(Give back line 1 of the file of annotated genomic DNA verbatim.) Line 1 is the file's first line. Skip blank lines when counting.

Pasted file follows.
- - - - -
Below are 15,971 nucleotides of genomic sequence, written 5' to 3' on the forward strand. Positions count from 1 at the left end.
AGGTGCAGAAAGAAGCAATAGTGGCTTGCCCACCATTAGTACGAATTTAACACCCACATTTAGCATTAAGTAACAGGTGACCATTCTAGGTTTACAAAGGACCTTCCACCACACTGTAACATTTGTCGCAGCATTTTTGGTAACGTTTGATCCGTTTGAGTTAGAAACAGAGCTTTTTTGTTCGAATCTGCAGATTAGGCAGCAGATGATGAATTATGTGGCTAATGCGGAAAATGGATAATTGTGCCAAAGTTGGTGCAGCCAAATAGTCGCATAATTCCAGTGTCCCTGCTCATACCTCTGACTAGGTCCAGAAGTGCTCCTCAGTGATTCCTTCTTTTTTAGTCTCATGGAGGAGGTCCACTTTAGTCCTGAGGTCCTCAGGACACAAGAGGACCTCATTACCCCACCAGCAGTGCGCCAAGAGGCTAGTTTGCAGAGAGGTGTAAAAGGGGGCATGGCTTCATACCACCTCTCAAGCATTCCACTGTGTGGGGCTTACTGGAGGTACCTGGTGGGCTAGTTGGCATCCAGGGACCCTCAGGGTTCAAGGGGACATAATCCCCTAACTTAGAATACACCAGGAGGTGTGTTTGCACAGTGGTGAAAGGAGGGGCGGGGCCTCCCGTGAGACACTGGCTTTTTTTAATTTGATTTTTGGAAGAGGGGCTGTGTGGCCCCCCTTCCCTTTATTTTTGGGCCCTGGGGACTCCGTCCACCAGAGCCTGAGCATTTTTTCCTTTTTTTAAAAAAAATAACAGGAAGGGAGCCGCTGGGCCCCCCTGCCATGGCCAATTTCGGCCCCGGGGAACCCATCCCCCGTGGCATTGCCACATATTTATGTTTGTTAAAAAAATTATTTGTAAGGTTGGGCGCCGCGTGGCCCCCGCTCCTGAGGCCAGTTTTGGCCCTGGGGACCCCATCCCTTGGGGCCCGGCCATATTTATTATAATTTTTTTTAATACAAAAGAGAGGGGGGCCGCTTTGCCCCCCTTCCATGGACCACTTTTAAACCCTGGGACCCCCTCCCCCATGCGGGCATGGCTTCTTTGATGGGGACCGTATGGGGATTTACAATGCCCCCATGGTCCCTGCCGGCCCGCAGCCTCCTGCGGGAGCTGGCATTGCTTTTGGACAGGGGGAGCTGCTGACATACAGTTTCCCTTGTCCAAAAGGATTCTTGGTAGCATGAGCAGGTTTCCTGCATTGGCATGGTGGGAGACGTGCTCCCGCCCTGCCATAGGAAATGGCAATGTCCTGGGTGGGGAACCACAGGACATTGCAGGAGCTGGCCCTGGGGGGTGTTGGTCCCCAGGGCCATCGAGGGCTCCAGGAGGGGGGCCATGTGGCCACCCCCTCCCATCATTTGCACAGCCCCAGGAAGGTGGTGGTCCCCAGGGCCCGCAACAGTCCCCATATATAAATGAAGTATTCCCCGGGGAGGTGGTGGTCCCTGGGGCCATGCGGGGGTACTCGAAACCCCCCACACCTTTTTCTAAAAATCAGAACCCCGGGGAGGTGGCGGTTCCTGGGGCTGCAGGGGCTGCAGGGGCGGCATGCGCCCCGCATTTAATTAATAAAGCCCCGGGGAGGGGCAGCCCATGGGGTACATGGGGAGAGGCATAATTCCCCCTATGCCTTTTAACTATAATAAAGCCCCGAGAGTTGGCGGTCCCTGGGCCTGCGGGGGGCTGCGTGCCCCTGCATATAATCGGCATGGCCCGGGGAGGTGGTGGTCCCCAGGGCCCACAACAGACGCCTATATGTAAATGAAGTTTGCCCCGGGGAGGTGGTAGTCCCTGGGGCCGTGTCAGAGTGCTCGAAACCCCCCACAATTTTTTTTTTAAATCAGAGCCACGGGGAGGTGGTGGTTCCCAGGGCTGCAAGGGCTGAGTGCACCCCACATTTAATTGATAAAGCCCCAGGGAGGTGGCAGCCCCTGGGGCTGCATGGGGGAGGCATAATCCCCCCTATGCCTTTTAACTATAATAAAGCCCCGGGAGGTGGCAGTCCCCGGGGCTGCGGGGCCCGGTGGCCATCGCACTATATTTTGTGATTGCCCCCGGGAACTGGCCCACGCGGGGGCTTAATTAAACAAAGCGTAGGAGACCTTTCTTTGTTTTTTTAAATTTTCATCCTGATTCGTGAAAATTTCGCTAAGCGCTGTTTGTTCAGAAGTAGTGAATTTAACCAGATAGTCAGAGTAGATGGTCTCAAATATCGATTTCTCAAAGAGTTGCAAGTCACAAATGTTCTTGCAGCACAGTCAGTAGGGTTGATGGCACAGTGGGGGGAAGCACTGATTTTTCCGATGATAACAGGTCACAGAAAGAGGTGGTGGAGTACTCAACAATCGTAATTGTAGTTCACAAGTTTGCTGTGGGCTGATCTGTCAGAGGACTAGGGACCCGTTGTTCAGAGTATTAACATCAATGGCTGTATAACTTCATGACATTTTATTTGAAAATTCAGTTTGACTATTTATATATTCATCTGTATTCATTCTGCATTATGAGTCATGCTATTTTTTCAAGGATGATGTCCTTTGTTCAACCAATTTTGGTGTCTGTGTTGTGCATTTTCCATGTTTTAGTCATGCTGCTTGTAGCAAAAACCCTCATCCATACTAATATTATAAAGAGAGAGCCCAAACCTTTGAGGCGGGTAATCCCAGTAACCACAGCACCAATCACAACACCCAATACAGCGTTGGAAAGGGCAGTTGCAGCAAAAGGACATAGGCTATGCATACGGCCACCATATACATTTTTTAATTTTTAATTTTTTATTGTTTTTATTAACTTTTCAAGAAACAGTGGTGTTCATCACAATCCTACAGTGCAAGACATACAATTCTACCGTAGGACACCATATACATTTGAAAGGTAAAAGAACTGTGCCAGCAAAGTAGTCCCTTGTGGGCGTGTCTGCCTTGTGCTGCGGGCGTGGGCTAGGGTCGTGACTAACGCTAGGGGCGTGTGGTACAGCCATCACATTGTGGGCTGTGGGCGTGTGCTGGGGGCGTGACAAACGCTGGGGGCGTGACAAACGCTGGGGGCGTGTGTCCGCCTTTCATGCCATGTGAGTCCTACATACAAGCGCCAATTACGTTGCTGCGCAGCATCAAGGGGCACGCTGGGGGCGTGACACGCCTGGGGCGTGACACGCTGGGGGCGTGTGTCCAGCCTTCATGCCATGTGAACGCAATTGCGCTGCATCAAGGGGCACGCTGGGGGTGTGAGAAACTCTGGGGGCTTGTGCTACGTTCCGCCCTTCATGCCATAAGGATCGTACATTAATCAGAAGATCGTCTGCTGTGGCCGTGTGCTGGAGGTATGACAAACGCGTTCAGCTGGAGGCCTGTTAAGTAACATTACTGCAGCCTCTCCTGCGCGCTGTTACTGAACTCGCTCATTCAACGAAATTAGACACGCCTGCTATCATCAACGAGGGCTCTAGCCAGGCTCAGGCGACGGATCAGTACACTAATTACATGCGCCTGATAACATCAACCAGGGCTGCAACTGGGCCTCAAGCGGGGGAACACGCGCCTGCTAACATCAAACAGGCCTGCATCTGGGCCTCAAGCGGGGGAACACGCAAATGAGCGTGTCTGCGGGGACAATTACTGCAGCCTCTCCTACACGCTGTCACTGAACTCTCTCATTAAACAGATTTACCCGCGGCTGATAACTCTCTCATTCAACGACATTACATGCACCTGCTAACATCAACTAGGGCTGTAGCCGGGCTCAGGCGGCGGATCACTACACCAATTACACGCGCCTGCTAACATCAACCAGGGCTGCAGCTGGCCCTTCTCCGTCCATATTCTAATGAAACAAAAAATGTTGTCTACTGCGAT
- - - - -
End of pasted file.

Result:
Below are 15,971 nucleotides of genomic sequence, written 5' to 3' on the forward strand. Positions count from 1 at the left end.